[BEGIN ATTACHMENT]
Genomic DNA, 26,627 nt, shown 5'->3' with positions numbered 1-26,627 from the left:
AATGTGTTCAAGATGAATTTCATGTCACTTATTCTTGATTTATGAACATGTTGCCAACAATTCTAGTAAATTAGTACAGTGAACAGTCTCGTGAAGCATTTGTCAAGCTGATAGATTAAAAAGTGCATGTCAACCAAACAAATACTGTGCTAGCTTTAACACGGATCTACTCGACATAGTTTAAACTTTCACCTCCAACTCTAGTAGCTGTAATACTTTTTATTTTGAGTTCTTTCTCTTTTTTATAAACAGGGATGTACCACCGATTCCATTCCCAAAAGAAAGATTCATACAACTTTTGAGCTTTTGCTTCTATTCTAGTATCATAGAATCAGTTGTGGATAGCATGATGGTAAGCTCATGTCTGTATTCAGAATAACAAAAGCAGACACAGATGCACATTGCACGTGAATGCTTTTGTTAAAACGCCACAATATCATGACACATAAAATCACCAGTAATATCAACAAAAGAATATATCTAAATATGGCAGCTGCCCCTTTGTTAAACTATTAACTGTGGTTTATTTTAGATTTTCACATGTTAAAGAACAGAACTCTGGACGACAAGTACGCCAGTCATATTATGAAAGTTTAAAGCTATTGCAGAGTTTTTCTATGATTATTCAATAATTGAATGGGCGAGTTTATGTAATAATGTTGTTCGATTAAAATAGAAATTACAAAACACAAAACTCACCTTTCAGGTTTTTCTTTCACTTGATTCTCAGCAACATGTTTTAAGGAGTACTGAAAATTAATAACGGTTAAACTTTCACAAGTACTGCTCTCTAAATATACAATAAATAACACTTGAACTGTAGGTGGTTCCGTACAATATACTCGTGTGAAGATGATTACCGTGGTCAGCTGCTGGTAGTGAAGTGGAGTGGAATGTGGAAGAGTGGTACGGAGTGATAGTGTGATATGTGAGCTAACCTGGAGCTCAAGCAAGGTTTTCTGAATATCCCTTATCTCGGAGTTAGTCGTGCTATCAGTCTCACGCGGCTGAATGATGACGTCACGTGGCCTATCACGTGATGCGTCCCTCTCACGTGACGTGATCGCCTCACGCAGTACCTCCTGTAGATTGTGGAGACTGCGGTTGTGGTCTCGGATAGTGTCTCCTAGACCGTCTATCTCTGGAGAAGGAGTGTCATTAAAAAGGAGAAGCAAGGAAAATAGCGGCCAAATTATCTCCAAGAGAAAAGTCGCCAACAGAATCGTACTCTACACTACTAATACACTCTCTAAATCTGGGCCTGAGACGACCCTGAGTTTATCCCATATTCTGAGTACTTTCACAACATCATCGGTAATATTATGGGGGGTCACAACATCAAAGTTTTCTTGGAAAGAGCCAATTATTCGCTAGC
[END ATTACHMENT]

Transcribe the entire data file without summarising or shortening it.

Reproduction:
Genomic DNA, 26,627 nt, shown 5'->3' with positions numbered 1-26,627 from the left:
AATGTGTTCAAGATGAATTTCATGTCACTTATTCTTGATTTATGAACATGTTGCCAACAATTCTAGTAAATTAGTACAGTGAACAGTCTCGTGAAGCATTTGTCAAGCTGATAGATTAAAAAGTGCATGTCAACCAAACAAATACTGTGCTAGCTTTAACACGGATCTACTCGACATAGTTTAAACTTTCACCTCCAACTCTAGTAGCTGTAATACTTTTTATTTTGAGTTCTTTCTCTTTTTTATAAACAGGGATGTACCACCGATTCCATTCCCAAAAGAAAGATTCATACAACTTTTGAGCTTTTGCTTCTATTCTAGTATCATAGAATCAGTTGTGGATAGCATGATGGTAAGCTCATGTCTGTATTCAGAATAACAAAAGCAGACACAGATGCACATTGCACGTGAATGCTTTTGTTAAAACGCCACAATATCATGACACATAAAATCACCAGTAATATCAACAAAAGAATATATCTAAATATGGCAGCTGCCCCTTTGTTAAACTATTAACTGTGGTTTATTTTAGATTTTCACATGTTAAAGAACAGAACTCTGGACGACAAGTACGCCAGTCATATTATGAAAGTTTAAAGCTATTGCAGAGTTTTTCTATGATTATTCAATAATTGAATGGGCGAGTTTATGTAATAATGTTGTTCGATTAAAATAGAAATTACAAAACACAAAACTCACCTTTCAGGTTTTTCTTTCACTTGATTCTCAGCAACATGTTTTAAGGAGTACTGAAAATTAATAACGGTTAAACTTTCACAAGTACTGCTCTCTAAATATACAATAAATAACACTTGAACTGTAGGTGGTTCCGTACAATATACTCGTGTGAAGATGATTACCGTGGTCAGCTGCTGGTAGTGAAGTGGAGTGGAATGTGGAAGAGTGGTACGGAGTGATAGTGTGATATGTGAGCTAACCTGGAGCTCAAGCAAGGTTTTCTGAATATCCCTTATCTCGGAGTTAGTCGTGCTATCAGTCTCACGCGGCTGAATGATGACGTCACGTGGCCTATCACGTGATGCGTCCCTCTCACGTGACGTGATCGCCTCACGCAGTACCTCCTGTAGATTGTGGAGACTGCGGTTGTGGTCTCGGATAGTGTCTCCTAGACCGTCTATCTCTGGAGAAGGAGTGTCATTAAAAAGGAGAAGCAAGGAAAATAGCGGCCAAATTATCTCCAAGAGAAAAGTCGCCAACAGAATCGTACTCTACACTACTAATACACTCTCTAAATCTGGGCCTGAGACGACCCTGAGTTTATCCCATATTCTGAGTACTTTCACAACATCATCGGTAATATTATGGGGGGTCACAACATCAAAGTTTTCTTGGAAAGAGCCAATTATTCGCTAGC